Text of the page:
Native birds soar - thanks to 1080

17:00, Aug 17 2012
GREEN LIGHT: This colourful kakariki is one of the native birds to benefit from Project Kaka.

Native bird numbers are starting to bounce back in the Tararua range, thanks to aerial 1080 drops.

A 22,000-hectare zone of bush between Mt Holdsworth and Otaki Forks was selected for the eradication programme known as Project Kaka because of its diverse habitats, its popularity with tourists and because it is a natural corridor linking Kapiti Island and north Wairarapa's Pukaha Mt Bruce Wildlife Centre.

Co-ordinated by the Conservation Department and the Animal Health Board (AHB), the project aims to revive forest health and pump up native bird populations, while shielding Wairarapa cattle and deer herds from possum-spread bovine tuberculosis.

Monitoring by DOC, AHB, Landcare Research and Greater Wellington regional council has shown a marked drop in the number of possums, mustelids (stoats, weasels, and ferrets), rats, mice, deer, pigs, cats and dogs, as well as a jump in populations of some native bird species.

selected for its diverse habitats, its popularity with tourists and because it is a natural corridor linking Kapiti Island and north Wairarapa's Pukaha Mt Bruce Wildlife Centre.

James Griffiths of DOC has been analysing data from 360 bird-count sites, which are tallied twice during spring, across the 1080 drop zone.

The ledger shows rifleman, whitehead and kakariki - a species Forest & Bird says is in immediate danger of extinction - have all increased compared with numbers in the non-treatment zone.

All three species are quick breeders but are also easily exposed to attack. "In this respect they are like canaries in the coalmine and can give us an early indication if pest control is working."

Possum and rat numbers are dwindling, and have stayed low in the three years since the operation began.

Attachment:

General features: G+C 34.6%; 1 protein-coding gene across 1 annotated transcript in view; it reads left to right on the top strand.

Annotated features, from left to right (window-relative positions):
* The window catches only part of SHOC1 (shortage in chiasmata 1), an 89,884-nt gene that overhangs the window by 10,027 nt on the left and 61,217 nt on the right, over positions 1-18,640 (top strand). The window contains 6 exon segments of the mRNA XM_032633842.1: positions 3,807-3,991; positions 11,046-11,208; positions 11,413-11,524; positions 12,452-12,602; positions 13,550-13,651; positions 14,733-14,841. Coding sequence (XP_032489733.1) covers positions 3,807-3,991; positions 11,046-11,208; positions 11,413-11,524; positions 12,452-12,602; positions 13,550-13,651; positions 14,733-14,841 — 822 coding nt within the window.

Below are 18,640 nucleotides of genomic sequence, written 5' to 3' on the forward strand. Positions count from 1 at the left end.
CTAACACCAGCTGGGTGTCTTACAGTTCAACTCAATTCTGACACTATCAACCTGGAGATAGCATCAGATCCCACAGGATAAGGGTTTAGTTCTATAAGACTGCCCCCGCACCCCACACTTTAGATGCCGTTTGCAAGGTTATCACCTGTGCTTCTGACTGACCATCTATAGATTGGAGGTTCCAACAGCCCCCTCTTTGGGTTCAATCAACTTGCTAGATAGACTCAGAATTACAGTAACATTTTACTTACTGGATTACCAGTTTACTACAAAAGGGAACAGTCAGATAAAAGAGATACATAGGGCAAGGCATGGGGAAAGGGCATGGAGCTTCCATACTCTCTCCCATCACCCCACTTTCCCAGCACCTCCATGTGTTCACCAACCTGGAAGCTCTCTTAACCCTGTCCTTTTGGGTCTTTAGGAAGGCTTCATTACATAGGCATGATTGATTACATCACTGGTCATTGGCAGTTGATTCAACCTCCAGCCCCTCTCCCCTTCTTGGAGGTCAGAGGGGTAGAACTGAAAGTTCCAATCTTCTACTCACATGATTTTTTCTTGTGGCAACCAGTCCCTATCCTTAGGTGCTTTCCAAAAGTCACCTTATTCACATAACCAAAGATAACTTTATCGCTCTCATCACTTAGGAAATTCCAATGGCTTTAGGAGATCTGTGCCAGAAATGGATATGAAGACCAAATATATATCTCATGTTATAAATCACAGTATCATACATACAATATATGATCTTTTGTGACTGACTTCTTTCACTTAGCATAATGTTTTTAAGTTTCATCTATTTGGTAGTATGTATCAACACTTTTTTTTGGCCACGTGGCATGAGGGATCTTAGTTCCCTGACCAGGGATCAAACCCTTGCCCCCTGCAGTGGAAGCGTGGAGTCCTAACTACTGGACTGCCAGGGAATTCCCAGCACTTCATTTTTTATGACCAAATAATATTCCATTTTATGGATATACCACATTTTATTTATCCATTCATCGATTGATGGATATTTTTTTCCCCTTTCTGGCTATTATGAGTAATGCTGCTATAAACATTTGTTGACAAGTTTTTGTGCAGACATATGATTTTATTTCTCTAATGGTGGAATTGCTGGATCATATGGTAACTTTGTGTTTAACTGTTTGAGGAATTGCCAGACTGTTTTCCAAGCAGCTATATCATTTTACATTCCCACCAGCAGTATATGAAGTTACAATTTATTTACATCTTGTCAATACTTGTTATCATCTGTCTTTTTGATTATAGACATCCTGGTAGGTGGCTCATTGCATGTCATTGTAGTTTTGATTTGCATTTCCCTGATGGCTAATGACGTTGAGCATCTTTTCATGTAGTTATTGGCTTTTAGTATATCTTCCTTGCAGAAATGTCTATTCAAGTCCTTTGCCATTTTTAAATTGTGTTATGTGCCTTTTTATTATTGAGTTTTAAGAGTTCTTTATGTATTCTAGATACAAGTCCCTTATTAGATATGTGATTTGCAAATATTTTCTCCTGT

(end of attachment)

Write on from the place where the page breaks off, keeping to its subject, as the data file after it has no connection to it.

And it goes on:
"We are making a major investment in monitoring to assess the long-term results of this operation on a range of predators," Dr Griffiths said.

"If we can keep predator numbers down, it gives native bird populations an opportunity to breed successfully."

The eradication programme involves dropping non-toxic "blank" baits first, so pests get used to them before the poison is dropped.

Drops are usually made by helicopters using GPS at a rate of about three pellets across an area the size of an average three-bedroom house. Dyed dark green and treated with a cinnamon lure, the baits attract possums but repel birds.

The poison has a high hit rate, killing 90 per cent of rats and 98 per cent of possums in target zones.

Project Kaka measures flora and fauna across three treatment sites to determine the medium to long-term effects of repeated pre-fed 1080 drops on the forest's ecosystems.

The poison is made from sodium fluoroacetate, and works by disrupting the metabolic pathway by which animals extract energy from food. It leads to death from cardiac or respiratory failure.

Dr Griffiths says the poison is particularly suited for use in New Zealand because, unlike other countries, it has no native ground-dwelling mammals that can be affected by its use.

DOC Wairarapa ranger Sandra Burles has been on the ground monitoring and co-ordinating drops. She is also overseeing a group of "ground control" volunteers who are bolstering the aerial 1080 assault by trapping pests at Donnelly Flat, the eastern gateway to Mt Holdsworth, which attracts 35,000 visitors every year.

The team focuses on areas near walking tracks, setting traps for rodents, mustelids and possums. In the first 10 days of trapping they caught 90 possums - now the pests are tracking at very low numbers, with traps coming up empty in and around Donnelly Flat.

Rat, possum and stoat numbers will be controlled every three years, with the next 1080 drop scheduled for spring 2013.

AHB southern North Island programme manager Alan Innes said the project was critical in preventing TB-carrying possums in the southern part of Tararua Range migrating north into TB-free areas. "By working with DOC, we were able to knock out a much greater chunk of the possum reservoir, as well as making sure we maximised benefits to biodiversity."

Over time, the team hopes sustained pest control in the ranges will let rare species such as whio, robin and kiwi flourish in the Project Kaka sanctuary.


98 per cent of possums are killed in an average 1080 operation

$18 the cost per hectare to target rats, stoats and possums with 1080 across 22,000ha in Tararua Forest Park

$60 the cost per hectare of using ground control to just target possums across 22,000ha in Tararua Forest Park

4 the number of cereal baits that would fall on an area of bush the size of a doubles tennis court

6 per cent of total conservation lan

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Contact Matt Stewart
Weather, science and environment reporter
Twitter: @smatape


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